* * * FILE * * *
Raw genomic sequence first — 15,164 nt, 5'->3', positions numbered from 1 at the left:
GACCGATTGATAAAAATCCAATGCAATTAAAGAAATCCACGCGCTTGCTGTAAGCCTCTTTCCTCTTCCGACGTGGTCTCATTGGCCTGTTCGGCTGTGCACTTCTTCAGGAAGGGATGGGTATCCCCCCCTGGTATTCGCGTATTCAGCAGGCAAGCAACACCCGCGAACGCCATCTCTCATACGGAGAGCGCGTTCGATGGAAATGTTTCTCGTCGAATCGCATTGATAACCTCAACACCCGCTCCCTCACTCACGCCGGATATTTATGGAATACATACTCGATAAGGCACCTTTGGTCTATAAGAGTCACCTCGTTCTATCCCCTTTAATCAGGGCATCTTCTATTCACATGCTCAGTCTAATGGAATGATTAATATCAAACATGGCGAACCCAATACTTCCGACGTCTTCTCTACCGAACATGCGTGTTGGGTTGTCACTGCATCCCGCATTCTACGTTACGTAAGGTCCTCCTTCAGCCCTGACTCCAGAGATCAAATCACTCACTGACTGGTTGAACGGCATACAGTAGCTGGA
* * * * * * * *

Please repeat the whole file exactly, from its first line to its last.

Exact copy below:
Raw genomic sequence first — 15,164 nt, 5'->3', positions numbered from 1 at the left:
GACCGATTGATAAAAATCCAATGCAATTAAAGAAATCCACGCGCTTGCTGTAAGCCTCTTTCCTCTTCCGACGTGGTCTCATTGGCCTGTTCGGCTGTGCACTTCTTCAGGAAGGGATGGGTATCCCCCCCTGGTATTCGCGTATTCAGCAGGCAAGCAACACCCGCGAACGCCATCTCTCATACGGAGAGCGCGTTCGATGGAAATGTTTCTCGTCGAATCGCATTGATAACCTCAACACCCGCTCCCTCACTCACGCCGGATATTTATGGAATACATACTCGATAAGGCACCTTTGGTCTATAAGAGTCACCTCGTTCTATCCCCTTTAATCAGGGCATCTTCTATTCACATGCTCAGTCTAATGGAATGATTAATATCAAACATGGCGAACCCAATACTTCCGACGTCTTCTCTACCGAACATGCGTGTTGGGTTGTCACTGCATCCCGCATTCTACGTTACGTAAGGTCCTCCTTCAGCCCTGACTCCAGAGATCAAATCACTCACTGACTGGTTGAACGGCATACAGTAGCTGGA